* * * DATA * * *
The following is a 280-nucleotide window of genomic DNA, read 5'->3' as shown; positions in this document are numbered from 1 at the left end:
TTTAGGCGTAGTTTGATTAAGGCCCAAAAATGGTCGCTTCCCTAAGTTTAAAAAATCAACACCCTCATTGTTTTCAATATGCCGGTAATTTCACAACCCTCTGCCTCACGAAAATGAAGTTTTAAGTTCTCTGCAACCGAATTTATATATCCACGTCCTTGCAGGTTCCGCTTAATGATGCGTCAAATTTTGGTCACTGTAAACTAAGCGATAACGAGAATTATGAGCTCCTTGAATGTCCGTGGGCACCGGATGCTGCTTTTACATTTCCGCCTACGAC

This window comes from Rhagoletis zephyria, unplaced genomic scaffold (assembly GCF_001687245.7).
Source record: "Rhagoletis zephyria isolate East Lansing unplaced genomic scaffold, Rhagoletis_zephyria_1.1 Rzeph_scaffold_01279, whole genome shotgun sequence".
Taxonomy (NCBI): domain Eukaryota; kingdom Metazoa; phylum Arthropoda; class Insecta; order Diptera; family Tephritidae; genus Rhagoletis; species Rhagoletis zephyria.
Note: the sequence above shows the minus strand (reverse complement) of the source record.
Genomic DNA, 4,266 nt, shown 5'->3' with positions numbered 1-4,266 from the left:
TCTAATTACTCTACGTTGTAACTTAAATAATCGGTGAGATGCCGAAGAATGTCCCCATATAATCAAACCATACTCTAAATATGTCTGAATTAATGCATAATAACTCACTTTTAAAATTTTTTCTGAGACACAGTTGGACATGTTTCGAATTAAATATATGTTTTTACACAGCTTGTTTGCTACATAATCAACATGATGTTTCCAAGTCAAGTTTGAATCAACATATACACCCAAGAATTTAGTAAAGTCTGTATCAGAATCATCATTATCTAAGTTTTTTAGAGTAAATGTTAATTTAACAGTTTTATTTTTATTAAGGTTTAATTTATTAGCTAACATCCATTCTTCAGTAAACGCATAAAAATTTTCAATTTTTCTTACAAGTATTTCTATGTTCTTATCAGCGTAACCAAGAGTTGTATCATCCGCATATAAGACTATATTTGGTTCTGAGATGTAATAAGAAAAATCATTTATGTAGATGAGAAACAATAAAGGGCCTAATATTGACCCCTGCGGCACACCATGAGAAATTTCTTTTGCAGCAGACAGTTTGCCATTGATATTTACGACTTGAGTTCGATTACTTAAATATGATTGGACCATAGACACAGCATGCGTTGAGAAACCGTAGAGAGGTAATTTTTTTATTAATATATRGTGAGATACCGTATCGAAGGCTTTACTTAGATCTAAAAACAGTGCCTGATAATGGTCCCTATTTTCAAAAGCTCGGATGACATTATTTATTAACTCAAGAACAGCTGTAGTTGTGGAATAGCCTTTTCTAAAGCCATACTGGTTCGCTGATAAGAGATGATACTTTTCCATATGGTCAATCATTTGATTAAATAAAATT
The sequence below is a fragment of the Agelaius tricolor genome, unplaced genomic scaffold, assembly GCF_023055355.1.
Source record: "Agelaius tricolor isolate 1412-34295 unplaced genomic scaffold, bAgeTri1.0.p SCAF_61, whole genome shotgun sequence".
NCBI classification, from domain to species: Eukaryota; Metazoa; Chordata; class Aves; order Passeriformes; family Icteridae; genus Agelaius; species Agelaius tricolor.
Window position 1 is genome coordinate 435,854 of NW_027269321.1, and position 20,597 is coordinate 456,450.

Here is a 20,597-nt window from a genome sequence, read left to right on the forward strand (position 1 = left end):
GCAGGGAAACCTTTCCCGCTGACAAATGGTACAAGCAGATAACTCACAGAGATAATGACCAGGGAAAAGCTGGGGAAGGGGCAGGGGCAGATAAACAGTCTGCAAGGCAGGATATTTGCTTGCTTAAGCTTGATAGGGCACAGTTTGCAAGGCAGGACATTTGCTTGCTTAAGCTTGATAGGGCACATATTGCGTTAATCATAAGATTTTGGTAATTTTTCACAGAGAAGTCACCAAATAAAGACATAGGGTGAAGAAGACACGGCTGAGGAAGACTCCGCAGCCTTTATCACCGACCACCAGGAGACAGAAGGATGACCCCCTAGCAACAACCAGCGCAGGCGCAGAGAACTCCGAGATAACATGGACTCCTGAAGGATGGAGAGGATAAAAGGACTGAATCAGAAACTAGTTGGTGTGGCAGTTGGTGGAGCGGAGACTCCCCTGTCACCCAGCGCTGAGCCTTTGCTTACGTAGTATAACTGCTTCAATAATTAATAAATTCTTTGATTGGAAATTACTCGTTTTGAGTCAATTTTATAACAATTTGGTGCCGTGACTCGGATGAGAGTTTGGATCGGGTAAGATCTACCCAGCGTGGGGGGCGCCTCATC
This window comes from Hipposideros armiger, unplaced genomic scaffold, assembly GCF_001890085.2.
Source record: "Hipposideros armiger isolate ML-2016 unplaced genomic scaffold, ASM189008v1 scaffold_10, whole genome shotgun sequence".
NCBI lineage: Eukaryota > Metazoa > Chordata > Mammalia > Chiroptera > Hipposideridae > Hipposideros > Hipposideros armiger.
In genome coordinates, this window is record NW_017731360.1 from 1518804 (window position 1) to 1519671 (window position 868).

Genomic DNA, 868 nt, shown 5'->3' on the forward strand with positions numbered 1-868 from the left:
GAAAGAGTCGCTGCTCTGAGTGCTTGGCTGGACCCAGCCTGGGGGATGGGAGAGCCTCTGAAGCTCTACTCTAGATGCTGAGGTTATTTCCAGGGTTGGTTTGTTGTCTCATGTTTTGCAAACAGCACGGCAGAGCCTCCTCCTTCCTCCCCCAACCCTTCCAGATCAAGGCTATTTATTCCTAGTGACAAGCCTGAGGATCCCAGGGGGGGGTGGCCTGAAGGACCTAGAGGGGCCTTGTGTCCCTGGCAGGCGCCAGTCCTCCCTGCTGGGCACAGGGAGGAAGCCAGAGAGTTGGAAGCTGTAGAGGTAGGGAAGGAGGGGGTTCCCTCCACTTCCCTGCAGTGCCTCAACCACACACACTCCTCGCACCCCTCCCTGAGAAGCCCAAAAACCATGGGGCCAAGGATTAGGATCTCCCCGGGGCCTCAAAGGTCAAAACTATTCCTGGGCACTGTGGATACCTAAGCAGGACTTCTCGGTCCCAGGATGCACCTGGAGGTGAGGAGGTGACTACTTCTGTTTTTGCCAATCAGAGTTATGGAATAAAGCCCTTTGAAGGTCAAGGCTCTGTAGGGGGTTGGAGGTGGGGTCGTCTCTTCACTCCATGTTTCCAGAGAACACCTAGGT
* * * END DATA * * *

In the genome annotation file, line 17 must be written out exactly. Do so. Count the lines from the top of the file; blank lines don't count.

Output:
NCBI lineage: Eukaryota > Metazoa > Chordata > Mammalia > Chiroptera > Hipposideridae > Hipposideros > Hipposideros armiger.